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Digital Exhibits

The Forgotten National Aquarium 

Aquatic Adventures at the Department of Commerce, 1932-2013 

Finding a Home at the Herbert C. Hoover Building

In 1903, the Department of Commerce’s Bureau of Fisheries opened the first iteration of the National Aquarium in Washington at its offices on 6th St SW. The tiny aquarium housed a variety of freshwater fish whose visitors were primarily government employees. Calls for a larger National Aquarium that could serve as a major tourist attraction inspired the installation of an aquarium in the basement of the department’s new Herbert C. Hoover building on 14th St NW. The fish moved into their new home in the winter of 1932, after nearly being abandoned due to cost concerns in the midst of the Great Depression.

[Left] Feeding time at the National Aquarium in downtown DC. Pictured, Shania, the octopus, gloms on to a Mr. Potato head toy that has been filled with food (dead fish) and dropped into her tank at the aquarium.
~Photo by Bill O'Leary/The The Washington Post via Getty Images


A Hidden Gem

The National Aquarium’s basement location could be difficult for visitors to find and faced competition from popular Washington attractions like the Smithsonian museums, but the aquatic exhibits called the Department of Commerce home for decades. Its occupants enjoyed an intensely loyal following and entertained generations of schoolchildren, Washingtonians, tourists, and even celebrities.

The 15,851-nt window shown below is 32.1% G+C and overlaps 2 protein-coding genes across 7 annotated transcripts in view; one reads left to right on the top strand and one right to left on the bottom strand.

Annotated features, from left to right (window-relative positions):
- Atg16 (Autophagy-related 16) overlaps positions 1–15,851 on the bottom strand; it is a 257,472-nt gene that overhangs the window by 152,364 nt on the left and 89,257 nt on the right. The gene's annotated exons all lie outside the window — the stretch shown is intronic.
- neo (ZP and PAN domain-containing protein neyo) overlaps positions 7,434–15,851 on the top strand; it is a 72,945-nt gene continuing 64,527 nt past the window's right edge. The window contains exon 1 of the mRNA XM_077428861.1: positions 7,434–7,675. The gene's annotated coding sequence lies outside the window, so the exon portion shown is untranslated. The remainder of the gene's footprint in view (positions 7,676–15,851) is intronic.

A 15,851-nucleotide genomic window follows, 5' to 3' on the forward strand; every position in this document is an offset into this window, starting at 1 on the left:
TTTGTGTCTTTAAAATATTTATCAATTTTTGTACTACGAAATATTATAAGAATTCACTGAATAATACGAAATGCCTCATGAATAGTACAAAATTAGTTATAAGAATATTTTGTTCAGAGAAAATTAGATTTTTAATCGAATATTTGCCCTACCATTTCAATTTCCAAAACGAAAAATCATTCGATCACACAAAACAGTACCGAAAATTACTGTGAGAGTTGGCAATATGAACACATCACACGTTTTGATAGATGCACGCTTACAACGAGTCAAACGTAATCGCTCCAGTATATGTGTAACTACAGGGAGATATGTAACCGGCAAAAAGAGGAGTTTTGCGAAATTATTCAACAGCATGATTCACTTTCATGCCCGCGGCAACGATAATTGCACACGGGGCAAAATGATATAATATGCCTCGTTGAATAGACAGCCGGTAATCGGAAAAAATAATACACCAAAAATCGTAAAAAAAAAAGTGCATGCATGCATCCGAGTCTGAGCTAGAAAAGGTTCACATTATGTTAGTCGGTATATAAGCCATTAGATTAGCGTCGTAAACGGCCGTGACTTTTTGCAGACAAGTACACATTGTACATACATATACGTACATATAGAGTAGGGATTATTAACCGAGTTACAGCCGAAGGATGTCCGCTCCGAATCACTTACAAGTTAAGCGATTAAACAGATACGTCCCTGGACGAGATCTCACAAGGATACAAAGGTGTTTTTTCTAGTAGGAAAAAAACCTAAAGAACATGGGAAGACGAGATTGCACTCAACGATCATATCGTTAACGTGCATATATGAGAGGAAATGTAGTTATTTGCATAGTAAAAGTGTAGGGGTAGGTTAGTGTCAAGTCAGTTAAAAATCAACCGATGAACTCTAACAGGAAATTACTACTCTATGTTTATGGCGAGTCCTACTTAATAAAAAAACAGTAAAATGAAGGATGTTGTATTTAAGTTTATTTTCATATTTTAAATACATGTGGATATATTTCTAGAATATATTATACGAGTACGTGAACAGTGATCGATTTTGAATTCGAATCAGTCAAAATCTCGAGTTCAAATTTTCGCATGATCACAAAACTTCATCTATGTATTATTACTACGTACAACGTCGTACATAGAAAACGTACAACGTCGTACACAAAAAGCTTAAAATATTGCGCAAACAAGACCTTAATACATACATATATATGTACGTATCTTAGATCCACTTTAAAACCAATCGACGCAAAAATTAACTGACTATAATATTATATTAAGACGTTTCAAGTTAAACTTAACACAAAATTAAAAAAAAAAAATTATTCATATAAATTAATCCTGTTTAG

Reptiles like Spunky the Green Turtle were fan favorites at the aquarium.

Reptiles like Spunky the Green Turtle were fan favorites at the aquarium.

The creatures who filled the aquarium varied from tropical fish to turtles to alligators, and even included a giant frog from Louisiana named Popeye, who was too lazy to catch his own food. The spoiled amphibian enjoyed hand feedings from aquarium staffers. Most of the residents were stocked from National Fish hatcheries, although others, like the beautiful Japanese carp who moved into their new tanks in 1973, were gifts from foreign dignitaries. The carp were a gift from a former Japanese Prime Minister to President Richard Nixon. Some denizens of the tanks were rare or endangered species, like the four blueback trout native to the Rangeley Lakes region of Maine who were brought to the aquarium with the help of Maine’s Rep. Clifford G. McIntire.

Many animals called the aquarium home for decades. Spunky, a 3 ½ foot green sea turtle, lived in Washington for 21 years before being relocated to a science center in Florida in 1990. The aquarium hosted a retirement party for Spunky, where children could win prizes for guessing the turtle’s weight.

The alligators were particular stars of the aquarium from the very beginning, attracting visitors and press attention. In 1932, three gators named Pay Cut, Furlough, and Dismissal had “free run” of the basement, and in 1941, another gator escaped its enclosure and remained at large for several hours. In 2000, five American alligators were donated to the aquarium to replace Gitcha and Gotcha, former residents of the gator tank who had become too big for the space and were being relocated to Florida. A naming contest was held for the five newcomers.